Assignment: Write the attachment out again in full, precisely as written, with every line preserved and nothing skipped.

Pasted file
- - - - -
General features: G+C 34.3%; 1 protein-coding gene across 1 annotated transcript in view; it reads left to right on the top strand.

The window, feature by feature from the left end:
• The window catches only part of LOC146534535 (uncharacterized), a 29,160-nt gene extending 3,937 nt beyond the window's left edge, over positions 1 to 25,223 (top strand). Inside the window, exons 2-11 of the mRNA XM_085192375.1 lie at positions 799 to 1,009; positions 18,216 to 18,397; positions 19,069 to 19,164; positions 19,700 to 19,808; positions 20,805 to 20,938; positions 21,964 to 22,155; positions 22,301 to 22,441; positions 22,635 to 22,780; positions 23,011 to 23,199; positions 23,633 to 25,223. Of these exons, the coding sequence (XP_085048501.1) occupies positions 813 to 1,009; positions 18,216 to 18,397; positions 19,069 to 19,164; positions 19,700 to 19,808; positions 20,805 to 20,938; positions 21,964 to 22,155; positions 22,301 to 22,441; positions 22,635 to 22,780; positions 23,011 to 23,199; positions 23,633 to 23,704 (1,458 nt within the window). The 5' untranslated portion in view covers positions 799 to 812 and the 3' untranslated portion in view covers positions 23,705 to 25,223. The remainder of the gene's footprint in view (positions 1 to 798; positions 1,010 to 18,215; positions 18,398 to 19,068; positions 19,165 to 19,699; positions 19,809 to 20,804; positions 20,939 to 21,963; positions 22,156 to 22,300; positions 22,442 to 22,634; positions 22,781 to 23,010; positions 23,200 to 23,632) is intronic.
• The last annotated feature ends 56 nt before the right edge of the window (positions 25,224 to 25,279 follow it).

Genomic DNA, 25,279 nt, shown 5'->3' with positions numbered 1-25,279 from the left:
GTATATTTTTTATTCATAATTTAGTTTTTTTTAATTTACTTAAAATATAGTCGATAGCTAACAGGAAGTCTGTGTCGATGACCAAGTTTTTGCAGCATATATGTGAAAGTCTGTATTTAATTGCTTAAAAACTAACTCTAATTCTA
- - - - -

General features: G+C 34.3%; 1 protein-coding gene across 1 annotated transcript in view; it reads left to right on the top strand.

The window, feature by feature from the left end:
• The window catches only part of LOC146534535 (uncharacterized), a 29,160-nt gene extending 3,937 nt beyond the window's left edge, over positions 1 to 25,223 (top strand). Inside the window, exons 2-11 of the mRNA XM_085192375.1 lie at positions 799 to 1,009; positions 18,216 to 18,397; positions 19,069 to 19,164; positions 19,700 to 19,808; positions 20,805 to 20,938; positions 21,964 to 22,155; positions 22,301 to 22,441; positions 22,635 to 22,780; positions 23,011 to 23,199; positions 23,633 to 25,223. Of these exons, the coding sequence (XP_085048501.1) occupies positions 813 to 1,009; positions 18,216 to 18,397; positions 19,069 to 19,164; positions 19,700 to 19,808; positions 20,805 to 20,938; positions 21,964 to 22,155; positions 22,301 to 22,441; positions 22,635 to 22,780; positions 23,011 to 23,199; positions 23,633 to 23,704 (1,458 nt within the window). The 5' untranslated portion in view covers positions 799 to 812 and the 3' untranslated portion in view covers positions 23,705 to 25,223. The remainder of the gene's footprint in view (positions 1 to 798; positions 1,010 to 18,215; positions 18,398 to 19,068; positions 19,165 to 19,699; positions 19,809 to 20,804; positions 20,939 to 21,963; positions 22,156 to 22,300; positions 22,442 to 22,634; positions 22,781 to 23,010; positions 23,200 to 23,632) is intronic.
• The last annotated feature ends 56 nt before the right edge of the window (positions 25,224 to 25,279 follow it).

Genomic DNA, 25,279 nt, shown 5'->3' with positions numbered 1-25,279 from the left:
GTATATTTTTTATTCATAATTTAGTTTTTTTTAATTTACTTAAAATATAGTCGATAGCTAACAGGAAGTCTGTGTCGATGACCAAGTTTTTGCAGCATATATGTGAAAGTCTGTATTTAATTGCTTAAAAACTAACTCTAATTCTA